How is this even excessive? And even if it is, how is it even harmful?
314d1
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How is this even excessive? And even if it is, how is it even harmful?


Going out of your way to not harm anything that could even remotely considered "Living" is excessive by any definition. If someone spends five hours rearranging a bookshelf, that is excessive. It is harmful by limiting their diet, in the physical since. It must be difficult for someone to live their life like a paranoid man, in the other since, it will harm them in that way. Not eating meat is fine, not eating plants that may be classified as alive is excessive. Trying not to kill things is fine, sweeping every step you take is excessive.
nichodemus
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nichodemus
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Going out of your way to not harm anything that could even remotely considered "Living" is excessive by any definition. If someone spends five hours rearranging a bookshelf, that is excessive. It is harmful by limiting their diet, in the physical since. It must be difficult for someone to live their life like a paranoid man, in the other since, it will harm them in that way. Not eating meat is fine, not eating plants that may be classified as alive is excessive. Trying not to kill things is fine, sweeping every step you take is excessive.


It is certainly excessive by our norms, but not by theirs. Not all Jains do this, most stop at the first few stages of their path; only ascetics go the full way.
314d1
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314d1
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It is certainly excessive by our norms, but not by theirs. Not all Jains do this, most stop at the first few stages of their path; only ascetics go the full way.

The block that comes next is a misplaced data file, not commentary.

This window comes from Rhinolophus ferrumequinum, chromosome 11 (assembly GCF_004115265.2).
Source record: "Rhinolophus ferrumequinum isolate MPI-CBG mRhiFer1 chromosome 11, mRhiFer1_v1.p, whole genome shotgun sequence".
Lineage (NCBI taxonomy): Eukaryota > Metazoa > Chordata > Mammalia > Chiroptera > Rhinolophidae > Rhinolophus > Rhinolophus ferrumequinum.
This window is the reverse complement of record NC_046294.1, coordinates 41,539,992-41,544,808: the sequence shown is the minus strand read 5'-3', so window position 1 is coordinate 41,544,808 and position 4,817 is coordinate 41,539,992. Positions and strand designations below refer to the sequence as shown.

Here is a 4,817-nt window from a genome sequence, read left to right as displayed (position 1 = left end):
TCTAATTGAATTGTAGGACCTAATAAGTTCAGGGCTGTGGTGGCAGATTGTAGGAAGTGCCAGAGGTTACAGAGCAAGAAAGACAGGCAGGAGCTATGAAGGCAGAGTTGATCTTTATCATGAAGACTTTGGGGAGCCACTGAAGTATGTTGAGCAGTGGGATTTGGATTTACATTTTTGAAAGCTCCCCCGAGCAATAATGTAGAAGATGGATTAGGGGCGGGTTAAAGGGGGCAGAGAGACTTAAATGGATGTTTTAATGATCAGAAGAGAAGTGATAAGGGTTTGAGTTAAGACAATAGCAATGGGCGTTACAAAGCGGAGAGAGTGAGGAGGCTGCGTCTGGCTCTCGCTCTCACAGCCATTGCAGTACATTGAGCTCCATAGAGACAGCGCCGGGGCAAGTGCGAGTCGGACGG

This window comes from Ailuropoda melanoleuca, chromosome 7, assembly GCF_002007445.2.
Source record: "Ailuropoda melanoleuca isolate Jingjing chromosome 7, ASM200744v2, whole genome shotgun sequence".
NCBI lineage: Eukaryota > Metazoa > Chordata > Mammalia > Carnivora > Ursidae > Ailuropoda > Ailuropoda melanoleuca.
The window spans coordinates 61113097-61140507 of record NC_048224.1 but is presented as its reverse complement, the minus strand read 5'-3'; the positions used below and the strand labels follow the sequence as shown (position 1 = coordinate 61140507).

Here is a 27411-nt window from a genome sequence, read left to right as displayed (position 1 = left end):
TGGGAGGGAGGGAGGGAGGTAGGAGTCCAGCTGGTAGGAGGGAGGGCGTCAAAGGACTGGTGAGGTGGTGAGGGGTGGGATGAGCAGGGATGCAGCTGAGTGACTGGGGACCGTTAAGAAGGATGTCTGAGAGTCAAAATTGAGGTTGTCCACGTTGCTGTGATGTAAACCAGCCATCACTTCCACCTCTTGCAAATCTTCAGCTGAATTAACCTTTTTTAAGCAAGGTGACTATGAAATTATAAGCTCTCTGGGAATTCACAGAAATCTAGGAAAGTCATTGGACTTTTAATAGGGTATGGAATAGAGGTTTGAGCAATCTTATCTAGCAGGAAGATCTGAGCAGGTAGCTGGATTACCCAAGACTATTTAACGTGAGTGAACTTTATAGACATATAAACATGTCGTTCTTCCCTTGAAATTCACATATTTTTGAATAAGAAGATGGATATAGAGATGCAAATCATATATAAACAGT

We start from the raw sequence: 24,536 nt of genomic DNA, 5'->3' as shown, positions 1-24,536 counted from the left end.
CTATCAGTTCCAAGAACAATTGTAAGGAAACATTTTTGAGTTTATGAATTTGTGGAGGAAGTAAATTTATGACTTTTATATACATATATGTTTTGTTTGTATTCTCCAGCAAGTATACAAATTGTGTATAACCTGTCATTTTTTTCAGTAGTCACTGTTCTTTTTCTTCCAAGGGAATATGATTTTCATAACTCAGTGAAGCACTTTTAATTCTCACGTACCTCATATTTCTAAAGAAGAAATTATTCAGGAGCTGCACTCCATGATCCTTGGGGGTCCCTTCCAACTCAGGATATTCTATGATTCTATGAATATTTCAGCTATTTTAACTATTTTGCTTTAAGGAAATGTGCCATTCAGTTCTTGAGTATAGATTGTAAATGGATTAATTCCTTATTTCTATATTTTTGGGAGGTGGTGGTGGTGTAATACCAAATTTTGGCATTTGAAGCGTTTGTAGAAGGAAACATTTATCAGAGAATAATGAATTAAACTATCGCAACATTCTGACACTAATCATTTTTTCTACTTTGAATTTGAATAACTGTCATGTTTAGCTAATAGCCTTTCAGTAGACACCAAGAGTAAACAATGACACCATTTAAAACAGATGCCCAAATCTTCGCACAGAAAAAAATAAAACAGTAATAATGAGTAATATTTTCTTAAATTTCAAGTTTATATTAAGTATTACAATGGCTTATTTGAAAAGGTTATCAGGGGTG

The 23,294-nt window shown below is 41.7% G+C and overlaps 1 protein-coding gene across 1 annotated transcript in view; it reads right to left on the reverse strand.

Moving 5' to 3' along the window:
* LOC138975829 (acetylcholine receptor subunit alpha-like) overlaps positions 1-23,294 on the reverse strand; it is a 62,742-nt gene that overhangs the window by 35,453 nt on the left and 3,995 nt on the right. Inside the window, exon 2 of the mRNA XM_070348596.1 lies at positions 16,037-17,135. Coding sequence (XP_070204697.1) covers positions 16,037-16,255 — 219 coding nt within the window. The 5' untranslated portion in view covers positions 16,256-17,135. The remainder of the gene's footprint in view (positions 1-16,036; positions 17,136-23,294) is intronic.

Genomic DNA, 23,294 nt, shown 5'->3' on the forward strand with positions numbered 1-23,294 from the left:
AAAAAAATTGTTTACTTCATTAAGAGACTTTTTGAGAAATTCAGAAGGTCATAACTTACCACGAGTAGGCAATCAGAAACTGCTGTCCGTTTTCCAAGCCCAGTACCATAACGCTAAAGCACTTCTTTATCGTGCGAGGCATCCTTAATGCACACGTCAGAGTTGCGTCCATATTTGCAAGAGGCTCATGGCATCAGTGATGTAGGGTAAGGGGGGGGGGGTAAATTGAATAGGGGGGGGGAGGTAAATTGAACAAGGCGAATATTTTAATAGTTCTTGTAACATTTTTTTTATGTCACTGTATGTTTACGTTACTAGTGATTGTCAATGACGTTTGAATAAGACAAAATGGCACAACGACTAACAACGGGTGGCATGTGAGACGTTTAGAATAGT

Do you judge someone on their own norms, or by the norms of your culture? Last I checked, I judge people based on an American view.

While "most" of them stop there, many don't and become excessive with it. Or are they just to be ignored?
nichodemus
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nichodemus
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Do you judge someone on their own norms, or by the norms of your culture? Last I checked, I judge people based on an American view.

While "most" of them stop there, many don't and become excessive with it. Or are they just to be ignored?


I judge them by my own cultural views, and no I don't find it excessive. I've accepted much more excessive practices then this one. Body piercing, fire walking, or the infamous kowtowing journey for Buddhists. Not stepping on Joss sticks, not wearing certain types of clothes on certain days, a month long fast, not speaking certain words at any time. It's part of my culture.

As for those who carry on, no. My culture teaches me to be more open minded and accepting of such practices.
314d1
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I judge them by my own cultural views, and no I don't find it excessive. I've accepted much more excessive practices then this one. Body piercing, fire walking, or the infamous kowtowing journey for Buddhists. Not stepping on Joss sticks, not wearing certain types of clothes on certain days, a month long fast, not speaking certain words at any time. It's part of my culture.


Those are all temporary. Body piercings only hurt for so long, fire walking is just a trick. I don't know much about the kowtowing thing, but that sounds insane too. The difference with this is that it is only temporary, to an extent of the harmful effects, while the monks of this religion practice these excessive things every day, making them worse in that extent, yes?

I know that many religions have strange rituals, like in the west Catholics can't eat meat on Wednesdays and Jews can't eat pork and all that, but this is excessive to the extreme. I guess the only thing that I can think off off the top of my head that would be close in the west would be the Amish, and I think that they are excessive too.